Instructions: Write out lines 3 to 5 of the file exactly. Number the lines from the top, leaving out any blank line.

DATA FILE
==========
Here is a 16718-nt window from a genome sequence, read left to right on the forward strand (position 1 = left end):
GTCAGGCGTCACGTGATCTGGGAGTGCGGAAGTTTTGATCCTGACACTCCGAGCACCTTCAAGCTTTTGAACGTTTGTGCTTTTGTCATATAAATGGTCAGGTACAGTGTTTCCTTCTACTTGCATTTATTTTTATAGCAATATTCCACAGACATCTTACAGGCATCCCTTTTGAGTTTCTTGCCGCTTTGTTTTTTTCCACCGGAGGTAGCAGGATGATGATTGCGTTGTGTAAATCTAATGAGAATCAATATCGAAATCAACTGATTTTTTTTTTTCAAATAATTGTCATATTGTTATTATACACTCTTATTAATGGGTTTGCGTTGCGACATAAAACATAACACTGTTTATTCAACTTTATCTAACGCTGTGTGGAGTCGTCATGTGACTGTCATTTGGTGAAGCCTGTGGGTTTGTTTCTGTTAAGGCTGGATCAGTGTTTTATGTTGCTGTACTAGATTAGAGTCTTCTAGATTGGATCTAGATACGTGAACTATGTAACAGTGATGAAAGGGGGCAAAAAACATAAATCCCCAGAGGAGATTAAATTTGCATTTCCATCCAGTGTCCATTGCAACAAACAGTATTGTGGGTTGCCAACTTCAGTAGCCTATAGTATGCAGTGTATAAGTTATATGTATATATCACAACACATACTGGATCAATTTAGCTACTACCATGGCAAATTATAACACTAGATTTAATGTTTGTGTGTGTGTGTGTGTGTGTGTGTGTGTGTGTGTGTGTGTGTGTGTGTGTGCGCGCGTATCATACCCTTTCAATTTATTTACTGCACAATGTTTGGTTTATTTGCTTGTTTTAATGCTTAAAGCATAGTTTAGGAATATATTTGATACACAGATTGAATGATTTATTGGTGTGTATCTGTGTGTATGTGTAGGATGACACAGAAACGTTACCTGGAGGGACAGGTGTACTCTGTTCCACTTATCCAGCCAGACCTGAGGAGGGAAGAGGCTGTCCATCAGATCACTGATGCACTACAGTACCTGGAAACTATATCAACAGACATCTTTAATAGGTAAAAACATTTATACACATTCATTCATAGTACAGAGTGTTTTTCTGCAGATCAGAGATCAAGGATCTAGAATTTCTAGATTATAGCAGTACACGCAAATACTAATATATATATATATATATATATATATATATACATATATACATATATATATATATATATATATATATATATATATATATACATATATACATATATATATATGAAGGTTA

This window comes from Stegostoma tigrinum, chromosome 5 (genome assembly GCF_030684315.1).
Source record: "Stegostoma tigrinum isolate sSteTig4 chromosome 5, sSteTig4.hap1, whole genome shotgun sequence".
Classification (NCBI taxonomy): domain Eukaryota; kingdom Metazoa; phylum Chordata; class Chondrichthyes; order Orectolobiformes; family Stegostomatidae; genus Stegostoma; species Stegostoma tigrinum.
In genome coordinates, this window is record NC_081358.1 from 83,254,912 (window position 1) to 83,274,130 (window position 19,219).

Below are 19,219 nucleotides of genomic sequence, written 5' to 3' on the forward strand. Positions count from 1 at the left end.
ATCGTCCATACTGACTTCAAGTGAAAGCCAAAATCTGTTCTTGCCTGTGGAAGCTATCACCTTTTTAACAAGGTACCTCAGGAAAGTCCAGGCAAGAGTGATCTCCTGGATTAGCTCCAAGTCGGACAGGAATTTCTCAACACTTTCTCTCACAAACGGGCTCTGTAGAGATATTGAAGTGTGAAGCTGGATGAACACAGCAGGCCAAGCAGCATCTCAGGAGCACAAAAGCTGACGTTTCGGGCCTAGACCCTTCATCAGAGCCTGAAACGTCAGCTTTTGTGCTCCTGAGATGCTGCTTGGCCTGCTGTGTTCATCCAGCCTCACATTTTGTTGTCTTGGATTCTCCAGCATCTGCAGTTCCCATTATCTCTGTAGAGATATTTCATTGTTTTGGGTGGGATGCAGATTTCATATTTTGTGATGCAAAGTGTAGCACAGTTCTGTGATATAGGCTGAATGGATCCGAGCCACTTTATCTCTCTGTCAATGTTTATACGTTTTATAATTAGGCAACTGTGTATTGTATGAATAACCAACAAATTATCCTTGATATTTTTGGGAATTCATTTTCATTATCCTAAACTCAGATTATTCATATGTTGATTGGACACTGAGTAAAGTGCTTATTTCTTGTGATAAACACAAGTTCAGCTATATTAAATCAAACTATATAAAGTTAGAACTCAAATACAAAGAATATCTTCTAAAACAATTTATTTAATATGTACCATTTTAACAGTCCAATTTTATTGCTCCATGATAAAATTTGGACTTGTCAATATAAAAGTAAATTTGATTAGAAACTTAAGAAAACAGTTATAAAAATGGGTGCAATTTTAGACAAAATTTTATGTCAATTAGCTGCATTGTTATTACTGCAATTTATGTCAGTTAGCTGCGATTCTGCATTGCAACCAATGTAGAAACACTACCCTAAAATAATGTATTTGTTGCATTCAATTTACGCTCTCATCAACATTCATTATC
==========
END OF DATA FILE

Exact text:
This window comes from Stegostoma tigrinum, chromosome 5 (genome assembly GCF_030684315.1).
Source record: "Stegostoma tigrinum isolate sSteTig4 chromosome 5, sSteTig4.hap1, whole genome shotgun sequence".
Classification (NCBI taxonomy): domain Eukaryota; kingdom Metazoa; phylum Chordata; class Chondrichthyes; order Orectolobiformes; family Stegostomatidae; genus Stegostoma; species Stegostoma tigrinum.